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regarding time integrators : AVI vs Subcycling

Hi to all :

This is my first blog entry . And I have only recently started my Research work (just 2 months) .So please bear with me my lack of thorough knowledge in the topic .

What I want to know is "what is the impact of the papers on Asynchronous Variational Integrators and Variational Integrators (published in 2003) ?" I mean what I was wondering is given that they have so many beneficial properties , how many researcher have actually started using this technique of time integration in their research .

I am currently doing litreature survey on Multi Time Scaling technique ... and the comparison between Subcycling methods and Asynchronous Variational Integrator is obvious . Could some of you who has had experience with these techniques share your experience with me .

Thanks alot .Waiting eagerly for your comment .


 I read a little about AVI, but don't know much and don't have the experience to comment on its significance. Have you tried coding it?


I don' know much about variational integrators, but here's what I think is the basic idea:

1) The question of conserving both momentum and energy is fundamental if you are to run dynamic simulations for long real times. For example, you wish to simulate a perfectly elastic ball bouncing inside a rigid box with perfectly elastic contact. Traditional finite difference algorithms for time integration usually have a dissipative property (for a suitable choice of parameters). If you use such algorithms the ball will lose momentum and energy over time. There are good finite difference schemes available nowadays that claim to be energy and momentum conserving (or close to it).

2) An alternative approach is to formulate the problem (after a typical finite element spatial discretization) in such a way that a Galerkin-type method can also be used to discretize the time derivatives. This type of approach can be found in the space-time finite element literature. Then you can use the well-developed theory of Galerkin methods to prove conservation properties.

3) The third approach is to start directly with a Lagrangian or Hamiltonian (the Euler-Lagrange equations of which are the equations for the balance of momentum, for instance) and integrate over time.

The best way of figuring out how useful a particular algorithm is for your purposes is to code it up and compare various subcycling approaches with it. A good test problem is the 1-D wave equation (first-order in time) and Sod's problem of a travelling shock wave. You will then be able to compare how easy the algorithm is to implement vs how good its conservation properties are and how fast it is.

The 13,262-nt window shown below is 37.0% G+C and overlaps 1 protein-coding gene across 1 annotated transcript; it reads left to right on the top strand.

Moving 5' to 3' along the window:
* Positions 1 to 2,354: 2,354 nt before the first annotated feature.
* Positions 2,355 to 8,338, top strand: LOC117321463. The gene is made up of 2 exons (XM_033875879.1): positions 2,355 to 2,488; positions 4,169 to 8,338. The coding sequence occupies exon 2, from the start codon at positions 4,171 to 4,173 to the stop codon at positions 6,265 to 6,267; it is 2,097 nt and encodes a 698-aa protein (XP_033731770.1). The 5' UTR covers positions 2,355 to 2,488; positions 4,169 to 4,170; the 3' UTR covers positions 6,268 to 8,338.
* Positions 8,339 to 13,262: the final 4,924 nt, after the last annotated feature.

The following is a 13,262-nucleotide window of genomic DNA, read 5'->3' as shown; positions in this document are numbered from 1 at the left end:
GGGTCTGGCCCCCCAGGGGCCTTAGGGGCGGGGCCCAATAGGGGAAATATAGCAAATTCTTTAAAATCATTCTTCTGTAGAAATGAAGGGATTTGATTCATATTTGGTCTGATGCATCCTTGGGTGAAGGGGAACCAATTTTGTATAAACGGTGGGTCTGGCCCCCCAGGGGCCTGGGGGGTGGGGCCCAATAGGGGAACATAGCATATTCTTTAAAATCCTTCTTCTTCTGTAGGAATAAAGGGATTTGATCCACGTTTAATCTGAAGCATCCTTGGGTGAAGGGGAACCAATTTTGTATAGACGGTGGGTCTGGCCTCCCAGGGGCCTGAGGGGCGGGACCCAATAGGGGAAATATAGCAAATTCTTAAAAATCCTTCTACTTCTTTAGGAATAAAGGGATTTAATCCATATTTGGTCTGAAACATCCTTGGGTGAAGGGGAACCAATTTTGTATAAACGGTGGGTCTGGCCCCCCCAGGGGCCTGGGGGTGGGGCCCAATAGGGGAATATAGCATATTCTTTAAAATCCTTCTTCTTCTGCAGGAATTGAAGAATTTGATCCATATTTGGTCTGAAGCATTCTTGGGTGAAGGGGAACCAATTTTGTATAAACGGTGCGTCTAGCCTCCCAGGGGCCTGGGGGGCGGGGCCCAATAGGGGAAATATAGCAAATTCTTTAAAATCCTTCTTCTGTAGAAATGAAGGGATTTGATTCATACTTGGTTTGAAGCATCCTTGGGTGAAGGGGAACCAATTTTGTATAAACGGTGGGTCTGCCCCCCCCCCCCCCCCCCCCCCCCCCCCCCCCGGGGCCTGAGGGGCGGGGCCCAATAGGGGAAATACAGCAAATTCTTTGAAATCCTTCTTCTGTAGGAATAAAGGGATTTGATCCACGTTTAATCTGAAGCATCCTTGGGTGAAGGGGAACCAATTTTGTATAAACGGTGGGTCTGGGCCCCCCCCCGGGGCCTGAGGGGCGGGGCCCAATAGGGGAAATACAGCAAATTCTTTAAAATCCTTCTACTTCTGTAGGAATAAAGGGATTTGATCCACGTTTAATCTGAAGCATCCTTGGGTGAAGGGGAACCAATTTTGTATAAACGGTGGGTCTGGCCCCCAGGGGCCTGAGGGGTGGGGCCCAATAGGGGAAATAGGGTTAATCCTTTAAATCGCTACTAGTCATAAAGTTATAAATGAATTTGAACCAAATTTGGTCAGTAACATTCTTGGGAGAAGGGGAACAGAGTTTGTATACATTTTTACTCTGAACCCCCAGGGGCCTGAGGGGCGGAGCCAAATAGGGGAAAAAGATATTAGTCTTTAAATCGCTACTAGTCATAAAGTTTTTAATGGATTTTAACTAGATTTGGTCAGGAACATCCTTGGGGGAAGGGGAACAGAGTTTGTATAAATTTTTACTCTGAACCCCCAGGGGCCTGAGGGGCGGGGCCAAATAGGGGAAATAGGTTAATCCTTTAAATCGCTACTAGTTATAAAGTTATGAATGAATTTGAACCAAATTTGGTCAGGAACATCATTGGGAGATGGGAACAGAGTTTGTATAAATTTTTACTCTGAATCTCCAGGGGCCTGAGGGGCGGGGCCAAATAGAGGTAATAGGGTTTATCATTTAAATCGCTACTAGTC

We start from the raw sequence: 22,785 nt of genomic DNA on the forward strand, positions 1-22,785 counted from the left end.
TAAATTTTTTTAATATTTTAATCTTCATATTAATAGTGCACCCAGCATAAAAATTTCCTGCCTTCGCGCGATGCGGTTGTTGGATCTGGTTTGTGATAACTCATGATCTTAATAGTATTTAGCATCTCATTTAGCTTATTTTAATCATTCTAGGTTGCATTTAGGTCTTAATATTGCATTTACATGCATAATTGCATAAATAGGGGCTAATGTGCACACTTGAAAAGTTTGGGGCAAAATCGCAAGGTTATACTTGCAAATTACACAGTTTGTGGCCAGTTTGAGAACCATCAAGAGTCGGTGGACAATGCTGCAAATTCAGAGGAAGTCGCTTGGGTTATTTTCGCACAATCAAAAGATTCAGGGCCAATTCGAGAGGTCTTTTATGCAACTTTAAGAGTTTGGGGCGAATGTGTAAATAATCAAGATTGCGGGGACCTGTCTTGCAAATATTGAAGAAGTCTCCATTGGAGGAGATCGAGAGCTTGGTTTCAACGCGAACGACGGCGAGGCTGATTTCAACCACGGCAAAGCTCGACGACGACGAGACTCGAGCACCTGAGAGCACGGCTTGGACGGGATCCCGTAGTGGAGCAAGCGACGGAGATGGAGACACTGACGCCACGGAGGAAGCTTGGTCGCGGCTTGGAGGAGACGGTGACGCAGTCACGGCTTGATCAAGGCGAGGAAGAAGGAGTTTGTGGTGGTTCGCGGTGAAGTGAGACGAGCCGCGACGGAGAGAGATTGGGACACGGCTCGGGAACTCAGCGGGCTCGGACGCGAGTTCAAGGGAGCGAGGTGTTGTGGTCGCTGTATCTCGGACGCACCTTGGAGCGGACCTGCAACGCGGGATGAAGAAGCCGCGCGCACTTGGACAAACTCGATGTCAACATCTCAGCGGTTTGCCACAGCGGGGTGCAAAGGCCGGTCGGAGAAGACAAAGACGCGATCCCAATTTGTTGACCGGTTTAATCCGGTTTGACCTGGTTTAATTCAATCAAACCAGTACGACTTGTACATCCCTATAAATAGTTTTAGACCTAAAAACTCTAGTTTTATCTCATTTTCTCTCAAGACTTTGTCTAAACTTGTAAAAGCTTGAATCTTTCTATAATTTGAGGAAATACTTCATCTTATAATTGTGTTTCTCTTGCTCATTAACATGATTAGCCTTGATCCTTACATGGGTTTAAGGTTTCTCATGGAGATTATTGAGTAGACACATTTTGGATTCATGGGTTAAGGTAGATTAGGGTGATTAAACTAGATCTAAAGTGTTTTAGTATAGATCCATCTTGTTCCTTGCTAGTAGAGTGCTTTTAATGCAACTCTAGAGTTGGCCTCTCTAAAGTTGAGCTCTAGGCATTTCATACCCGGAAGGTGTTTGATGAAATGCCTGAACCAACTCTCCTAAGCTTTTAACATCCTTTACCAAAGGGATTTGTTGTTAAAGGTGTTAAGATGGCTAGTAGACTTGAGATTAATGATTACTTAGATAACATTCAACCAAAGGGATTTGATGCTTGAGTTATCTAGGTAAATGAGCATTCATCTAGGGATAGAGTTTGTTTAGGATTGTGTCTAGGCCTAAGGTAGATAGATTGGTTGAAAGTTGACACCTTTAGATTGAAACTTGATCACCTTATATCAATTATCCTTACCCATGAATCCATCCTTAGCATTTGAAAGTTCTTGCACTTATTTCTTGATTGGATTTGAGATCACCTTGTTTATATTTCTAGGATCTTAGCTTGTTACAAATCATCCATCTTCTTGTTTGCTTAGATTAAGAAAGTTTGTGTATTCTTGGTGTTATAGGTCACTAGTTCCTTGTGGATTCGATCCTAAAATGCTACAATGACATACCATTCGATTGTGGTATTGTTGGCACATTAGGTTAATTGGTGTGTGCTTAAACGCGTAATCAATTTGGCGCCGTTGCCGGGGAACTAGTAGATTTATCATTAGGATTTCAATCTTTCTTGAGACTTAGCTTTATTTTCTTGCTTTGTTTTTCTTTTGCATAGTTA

Hi Biswajit Banerjee

Your answers jibe with what was written in the variational integrators VI papers by Ortiz, Marsden and friends.  But I am wondering whether it works well for dynamical systems with strong dissipation or damping, in particular for systems of the form Ma+Cv+Ku=F, where the damping C is arbitrary and not some linear combination of the mass M and stiffness K. It appears that VIs may not offer much in such cases, but correct me if I'm wrong.




Will Fong's picture


I work with AVI in my research so I have included a MATLAB implementation of AVI for the 1-D harmonic oscillator. Please have a look at my blog entry for more information and a MATLAB file.

Is this:

a good place to start reading about AVIs? Is there a simpler version of the theory anywhere that treats a one-dimensional problem?. It would be great if someone can point me to such a reference -- I can then correlate it to Will Fong's implementation.





Will Fong's picture

I used a similar version of the paper suggested by Nachiket when I started reading about AVIs. Although there is a lot of math this paper does provide a complete picture. Unfortunately I am not aware of a simpler version.

My implementation is based on the "Explicit AVI Algorithm" that appears on page 19 of this paper. Referring to this page in the paper:

Here I have only one particle in 1-D so I can drop the "a" subscript and assume x and v are scalar. Then representing the oscillator as a vector (x,v)^T the position update and velocity update steps can be written as matrices. As a start take the friction coefficient gamma to be 0 and as an exercise try to show that the MATLAB code matches this algorithm. Hope this helps.

Julian J. Rimoli's picture

I think the following reference is even more comprehensive and very easy to read (disregarding the geometric asides, of course) Julian

This topic was nascent for a long time and hence had not checked my account for a long time .

 First of all , I thank of all of you for commenting, especially Dr. Biswajit Banerjee for your insightful comments and giving a clear picture of time integration techniques .

 Although I have not yet made a code for any 2D problem , but I did made a code for solving simple 2 mass spring problem with different time steps .

For this problem I must say that results were comparable to that obtained with any other time stepping techniques (both in time taken to run the code and the displacements obtained ) , there was no apparent benefit of using AVI here ( I will post the results shortly ), may be I had taken a very simple problem ,  I am planning to implement AVI for a better 1D problem /  2 D problem and then see how it works out .


Keep posting ......


Kapil Nandwana

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